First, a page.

Tuesday, July 12, 2011

A day at Pensamento Digital


5 July

Today, our plan was to spend some time at the Social Educational Center at Vila Cruzeiro and learn more about the centre, their plans and our project in more detail. We spent a good part of the previous day and the morning with Marta and getting all the background information.

We found out that the centre was created in response to the limited number of educational programs catered to youths between 13 and 17 years old in underserved communities. Before launching the program in 2010, FPD had noticed a considerable amount of after school programs for children ages 6 to 12 offered through local NGOS and community centers and a number of professional training centers catered to 18 years and older.  However, it was noticeable that the age group of 13-17 had limited educational options to supplement their school program. Youth in this age group were offered only 4 hour shifts in public school. As a result, they had a great amount of free time, which they spent in the streets. This situation was negatively impacting their school performance and leading to social vulnerability.

To address this concern, FPD established in 2010 a partnership with the Rio Grande do Sul State government to run a social educational center for 200 youth (ages 13 and 17) in the low income community of Vila Cruzeiro in Porto Alegre. All youth enrolled in this program commit to 20 hours per week (either morning or afternoon shifts) and are required to attend the “academic development” module which aims to support their educational curriculum in their regular public school program. Parallel to the academic development program, FPD offers activities with focus on 21st century skills development, of which the most popular activities are the ICT related classes (e.g. ICT for the job, social media, computer maintenance and assembly, etc). All educational activities are intertwined with an ICT component.While receiving academic support, for example, students are encouraged to embrace technology in their courses whenever possible. Therefore, the center functions as an incubator for youth to learn about basic ICT skills and to become interested in developing a career in the technology sector.

What is unique about FPD is that youth develop their own educational program and classes are generally more project oriented. Instead of asking them to follow a regular syllabus, they design their own according to their motivation and personal interests.

Initial results from this program have been impressive. The Social Educational Center, which in previous years was often empty, is now being used to its full capacity and is considered a symbol of pride for the community. Participating youth have become highly engaged in all the center’s activities and as a result, they have increased their maturity, independence, creativity, critical thinking, confidence, and self esteem.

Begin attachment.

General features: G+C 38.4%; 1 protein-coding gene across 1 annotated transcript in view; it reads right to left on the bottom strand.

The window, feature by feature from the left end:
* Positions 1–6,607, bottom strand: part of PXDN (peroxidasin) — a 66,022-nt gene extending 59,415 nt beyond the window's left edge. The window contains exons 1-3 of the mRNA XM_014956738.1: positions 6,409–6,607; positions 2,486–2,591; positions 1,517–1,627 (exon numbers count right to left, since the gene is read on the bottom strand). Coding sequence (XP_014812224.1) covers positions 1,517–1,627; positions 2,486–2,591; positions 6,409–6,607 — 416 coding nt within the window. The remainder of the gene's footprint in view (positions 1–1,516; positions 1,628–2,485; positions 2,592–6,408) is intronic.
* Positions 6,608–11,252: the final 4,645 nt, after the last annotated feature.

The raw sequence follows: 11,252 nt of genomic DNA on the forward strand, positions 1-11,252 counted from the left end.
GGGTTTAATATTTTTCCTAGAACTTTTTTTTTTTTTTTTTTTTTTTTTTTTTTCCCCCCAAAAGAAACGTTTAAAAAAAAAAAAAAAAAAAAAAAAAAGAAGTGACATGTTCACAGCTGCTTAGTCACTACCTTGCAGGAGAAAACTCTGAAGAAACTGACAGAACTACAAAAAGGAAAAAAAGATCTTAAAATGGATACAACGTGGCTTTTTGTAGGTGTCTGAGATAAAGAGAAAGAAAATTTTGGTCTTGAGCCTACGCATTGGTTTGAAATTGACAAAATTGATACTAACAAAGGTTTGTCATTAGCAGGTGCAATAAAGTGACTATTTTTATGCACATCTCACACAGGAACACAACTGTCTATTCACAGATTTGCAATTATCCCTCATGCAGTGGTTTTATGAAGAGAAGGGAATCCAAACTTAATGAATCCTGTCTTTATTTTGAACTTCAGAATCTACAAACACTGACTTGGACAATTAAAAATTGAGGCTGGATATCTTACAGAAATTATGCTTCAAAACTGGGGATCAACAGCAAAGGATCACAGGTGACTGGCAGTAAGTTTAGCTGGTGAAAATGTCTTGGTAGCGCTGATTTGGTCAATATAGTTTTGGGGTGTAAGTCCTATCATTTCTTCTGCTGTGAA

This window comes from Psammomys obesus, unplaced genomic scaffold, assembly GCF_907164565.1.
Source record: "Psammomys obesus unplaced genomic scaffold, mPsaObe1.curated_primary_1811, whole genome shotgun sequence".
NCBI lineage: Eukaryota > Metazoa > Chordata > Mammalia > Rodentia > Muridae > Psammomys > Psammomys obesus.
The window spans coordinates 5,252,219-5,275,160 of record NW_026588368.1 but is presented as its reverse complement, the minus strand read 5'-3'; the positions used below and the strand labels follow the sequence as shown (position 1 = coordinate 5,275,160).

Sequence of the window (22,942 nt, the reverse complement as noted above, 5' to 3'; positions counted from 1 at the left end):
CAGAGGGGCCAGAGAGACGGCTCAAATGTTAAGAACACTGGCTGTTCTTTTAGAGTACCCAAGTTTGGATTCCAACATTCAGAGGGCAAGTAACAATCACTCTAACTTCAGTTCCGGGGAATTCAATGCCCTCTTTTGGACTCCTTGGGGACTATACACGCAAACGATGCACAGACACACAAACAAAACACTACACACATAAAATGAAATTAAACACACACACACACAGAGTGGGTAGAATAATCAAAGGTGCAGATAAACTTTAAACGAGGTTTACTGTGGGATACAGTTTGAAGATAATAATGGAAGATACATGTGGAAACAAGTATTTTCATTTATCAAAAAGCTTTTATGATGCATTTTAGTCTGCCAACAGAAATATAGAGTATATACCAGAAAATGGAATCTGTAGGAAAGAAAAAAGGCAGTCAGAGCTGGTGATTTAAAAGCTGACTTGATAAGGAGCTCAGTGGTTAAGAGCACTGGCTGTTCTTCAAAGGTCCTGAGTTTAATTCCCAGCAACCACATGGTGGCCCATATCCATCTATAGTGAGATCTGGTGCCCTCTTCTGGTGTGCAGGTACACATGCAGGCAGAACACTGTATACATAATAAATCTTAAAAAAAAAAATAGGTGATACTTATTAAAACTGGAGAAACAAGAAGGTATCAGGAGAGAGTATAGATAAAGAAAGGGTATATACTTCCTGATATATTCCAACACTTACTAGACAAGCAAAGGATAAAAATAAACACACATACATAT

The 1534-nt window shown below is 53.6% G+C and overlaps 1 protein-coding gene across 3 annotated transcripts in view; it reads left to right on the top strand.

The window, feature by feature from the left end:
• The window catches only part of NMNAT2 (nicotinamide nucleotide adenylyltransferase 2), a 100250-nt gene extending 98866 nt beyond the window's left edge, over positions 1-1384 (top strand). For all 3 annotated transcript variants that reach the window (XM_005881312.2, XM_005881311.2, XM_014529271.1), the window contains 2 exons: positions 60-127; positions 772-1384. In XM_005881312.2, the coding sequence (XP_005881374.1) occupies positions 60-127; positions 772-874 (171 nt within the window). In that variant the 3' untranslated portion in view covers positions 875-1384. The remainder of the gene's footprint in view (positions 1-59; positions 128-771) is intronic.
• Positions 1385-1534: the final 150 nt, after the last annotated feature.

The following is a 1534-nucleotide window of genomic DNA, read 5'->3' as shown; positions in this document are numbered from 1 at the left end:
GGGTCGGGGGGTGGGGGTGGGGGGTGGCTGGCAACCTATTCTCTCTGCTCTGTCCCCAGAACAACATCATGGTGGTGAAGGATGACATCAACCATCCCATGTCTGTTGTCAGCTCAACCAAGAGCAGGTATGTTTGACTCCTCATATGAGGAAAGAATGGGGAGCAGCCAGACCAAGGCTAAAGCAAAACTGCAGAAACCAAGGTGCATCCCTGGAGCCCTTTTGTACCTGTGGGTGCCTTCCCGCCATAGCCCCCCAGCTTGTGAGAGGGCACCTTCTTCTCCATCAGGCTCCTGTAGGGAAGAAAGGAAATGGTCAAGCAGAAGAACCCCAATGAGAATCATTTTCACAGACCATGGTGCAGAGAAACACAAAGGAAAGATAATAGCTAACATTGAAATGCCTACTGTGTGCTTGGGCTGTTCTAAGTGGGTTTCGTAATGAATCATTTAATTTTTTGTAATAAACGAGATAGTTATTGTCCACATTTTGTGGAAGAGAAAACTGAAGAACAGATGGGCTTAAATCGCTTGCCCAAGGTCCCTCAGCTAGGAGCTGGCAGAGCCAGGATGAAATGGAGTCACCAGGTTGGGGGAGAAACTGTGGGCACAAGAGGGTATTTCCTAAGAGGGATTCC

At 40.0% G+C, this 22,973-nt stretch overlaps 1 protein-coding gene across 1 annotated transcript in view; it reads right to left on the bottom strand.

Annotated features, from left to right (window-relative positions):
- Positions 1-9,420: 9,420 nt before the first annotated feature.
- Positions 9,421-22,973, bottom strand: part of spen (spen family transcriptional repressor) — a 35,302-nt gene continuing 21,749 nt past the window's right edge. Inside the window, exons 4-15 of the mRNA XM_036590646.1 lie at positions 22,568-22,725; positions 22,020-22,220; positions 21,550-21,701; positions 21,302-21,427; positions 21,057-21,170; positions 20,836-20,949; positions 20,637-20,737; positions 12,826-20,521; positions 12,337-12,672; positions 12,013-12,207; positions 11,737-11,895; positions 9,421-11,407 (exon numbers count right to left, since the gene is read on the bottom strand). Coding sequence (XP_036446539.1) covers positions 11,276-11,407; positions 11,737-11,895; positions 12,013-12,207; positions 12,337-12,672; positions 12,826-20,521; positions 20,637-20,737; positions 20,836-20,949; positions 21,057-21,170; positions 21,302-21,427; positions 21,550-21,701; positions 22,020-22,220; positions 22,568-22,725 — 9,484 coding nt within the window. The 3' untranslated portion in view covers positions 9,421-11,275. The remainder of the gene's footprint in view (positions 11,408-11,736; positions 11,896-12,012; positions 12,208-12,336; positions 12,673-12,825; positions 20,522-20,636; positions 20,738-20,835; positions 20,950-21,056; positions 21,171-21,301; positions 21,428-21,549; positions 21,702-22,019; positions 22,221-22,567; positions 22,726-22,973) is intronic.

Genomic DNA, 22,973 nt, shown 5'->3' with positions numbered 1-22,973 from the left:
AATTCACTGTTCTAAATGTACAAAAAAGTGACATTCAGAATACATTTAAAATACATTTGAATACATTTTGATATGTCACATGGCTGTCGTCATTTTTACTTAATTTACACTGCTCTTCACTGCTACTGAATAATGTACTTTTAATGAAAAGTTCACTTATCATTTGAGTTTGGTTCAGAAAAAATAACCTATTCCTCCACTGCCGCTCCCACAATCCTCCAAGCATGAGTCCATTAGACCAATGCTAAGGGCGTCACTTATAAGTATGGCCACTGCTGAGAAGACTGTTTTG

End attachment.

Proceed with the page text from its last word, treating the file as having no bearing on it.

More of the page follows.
The Social Educational Center is a 5 year program funded by Rio Grande do Sul state and FPD hopes this funding can be renewed to replicate its education model to other municipalities in Brazil. To accomplish this goal, FPD still has a long way to go and will need assistance in systematizing its educational services so that educators, other schools and public agencies can better understand and adopt the model in their communities.

From our talk with Marta, we understand that a common challenge facing FPD is that new educators working at its center often struggle to understand FPD’s teaching methodology, which focuses on letting the students to take the initiative to develop their own educational activities. Most new educators are still strongly influenced by a traditional education system, which provides students with a fixed school curriculum. Part of the problem has to do with FPD’s failure to adequately structure and systematize its educational services as a model that could be easily transported  to other communities and cities in Brazil.

A little later in the morning, we also sat in on a meeting with the IT educators to try get a view of the problems they have. It appears that biggest problems the educators are currently facing is the lack of consistent software in the classrooms (some computers run Linux, some run Windows), old software, some old computers and continuous disruption to the internet during the classes. We hope to be able to enlist the help of some local IBMers to help sort out some of the network/ internet issues the centre is having.

We were then invited to lunch with the children as some of them have their meals at the centre either before or after their sessions for the day. As part of the funding that FPD receives from the government, they provide a meal and snacks to the children. A nutritionist plans the menu for the week/ month to ensure that they are well catered for.
Lunch was a yummy menu of rice, grilled chicken, lentils, polenta and salad.


In the afternoon, we requested to be allowed to sit in on a Digital Education class. The topic for the day was "dangers of the internet". The teacher showed a number of videos to the children on spam, anti-virus software, trojans/ worms etc and at the end of each video asked them a list of questions to judge their attentiveness and comprehension of the subject. Unfortunately, our being in the classroom was more disruptive to them as they were more interested in listening to us talk in English (with our translator) and we left soon after.

 Our plan for the next few days to refine our scope of work based on the information we've collected so far, conduct more interviews with the educators and the administrative personnel and then start doing a deep dive from next week.

#ibmcsc #brazil #brazil10

1 comment:

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